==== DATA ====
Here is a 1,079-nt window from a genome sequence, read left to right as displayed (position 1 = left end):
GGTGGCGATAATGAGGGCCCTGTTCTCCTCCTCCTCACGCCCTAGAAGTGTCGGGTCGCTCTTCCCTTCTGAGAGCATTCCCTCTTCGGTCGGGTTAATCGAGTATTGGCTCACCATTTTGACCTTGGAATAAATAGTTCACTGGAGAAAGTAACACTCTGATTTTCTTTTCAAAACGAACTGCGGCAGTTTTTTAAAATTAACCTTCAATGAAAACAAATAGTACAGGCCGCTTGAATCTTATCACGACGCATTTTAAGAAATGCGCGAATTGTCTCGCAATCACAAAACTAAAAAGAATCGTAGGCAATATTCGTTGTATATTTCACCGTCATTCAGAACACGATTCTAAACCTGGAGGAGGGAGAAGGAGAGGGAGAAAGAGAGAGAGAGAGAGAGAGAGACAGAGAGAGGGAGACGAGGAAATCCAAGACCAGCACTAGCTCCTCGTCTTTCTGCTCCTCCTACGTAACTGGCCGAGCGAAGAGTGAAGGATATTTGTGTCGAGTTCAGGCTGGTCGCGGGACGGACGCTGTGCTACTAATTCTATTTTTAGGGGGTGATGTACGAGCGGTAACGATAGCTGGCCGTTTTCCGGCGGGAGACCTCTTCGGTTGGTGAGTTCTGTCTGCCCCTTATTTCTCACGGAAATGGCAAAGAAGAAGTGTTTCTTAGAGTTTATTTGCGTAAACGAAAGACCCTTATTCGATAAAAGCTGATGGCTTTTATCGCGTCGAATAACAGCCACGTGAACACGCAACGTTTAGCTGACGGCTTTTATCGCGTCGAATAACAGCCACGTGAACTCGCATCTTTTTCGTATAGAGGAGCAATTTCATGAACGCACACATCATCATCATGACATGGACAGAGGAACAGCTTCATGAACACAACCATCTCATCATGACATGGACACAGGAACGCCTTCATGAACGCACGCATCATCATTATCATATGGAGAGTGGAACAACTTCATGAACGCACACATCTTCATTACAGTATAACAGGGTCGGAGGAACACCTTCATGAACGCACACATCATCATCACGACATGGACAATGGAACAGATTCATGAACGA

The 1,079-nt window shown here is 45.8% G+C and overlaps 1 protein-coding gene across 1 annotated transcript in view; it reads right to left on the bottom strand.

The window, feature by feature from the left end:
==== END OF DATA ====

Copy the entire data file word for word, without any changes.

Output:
Here is a 1,079-nt window from a genome sequence, read left to right as displayed (position 1 = left end):
GGTGGCGATAATGAGGGCCCTGTTCTCCTCCTCCTCACGCCCTAGAAGTGTCGGGTCGCTCTTCCCTTCTGAGAGCATTCCCTCTTCGGTCGGGTTAATCGAGTATTGGCTCACCATTTTGACCTTGGAATAAATAGTTCACTGGAGAAAGTAACACTCTGATTTTCTTTTCAAAACGAACTGCGGCAGTTTTTTAAAATTAACCTTCAATGAAAACAAATAGTACAGGCCGCTTGAATCTTATCACGACGCATTTTAAGAAATGCGCGAATTGTCTCGCAATCACAAAACTAAAAAGAATCGTAGGCAATATTCGTTGTATATTTCACCGTCATTCAGAACACGATTCTAAACCTGGAGGAGGGAGAAGGAGAGGGAGAAAGAGAGAGAGAGAGAGAGAGAGACAGAGAGAGGGAGACGAGGAAATCCAAGACCAGCACTAGCTCCTCGTCTTTCTGCTCCTCCTACGTAACTGGCCGAGCGAAGAGTGAAGGATATTTGTGTCGAGTTCAGGCTGGTCGCGGGACGGACGCTGTGCTACTAATTCTATTTTTAGGGGGTGATGTACGAGCGGTAACGATAGCTGGCCGTTTTCCGGCGGGAGACCTCTTCGGTTGGTGAGTTCTGTCTGCCCCTTATTTCTCACGGAAATGGCAAAGAAGAAGTGTTTCTTAGAGTTTATTTGCGTAAACGAAAGACCCTTATTCGATAAAAGCTGATGGCTTTTATCGCGTCGAATAACAGCCACGTGAACACGCAACGTTTAGCTGACGGCTTTTATCGCGTCGAATAACAGCCACGTGAACTCGCATCTTTTTCGTATAGAGGAGCAATTTCATGAACGCACACATCATCATCATGACATGGACAGAGGAACAGCTTCATGAACACAACCATCTCATCATGACATGGACACAGGAACGCCTTCATGAACGCACGCATCATCATTATCATATGGAGAGTGGAACAACTTCATGAACGCACACATCTTCATTACAGTATAACAGGGTCGGAGGAACACCTTCATGAACGCACACATCATCATCACGACATGGACAATGGAACAGATTCATGAACGA

The 1,079-nt window shown here is 45.8% G+C and overlaps 1 protein-coding gene across 1 annotated transcript in view; it reads right to left on the bottom strand.

The window, feature by feature from the left end: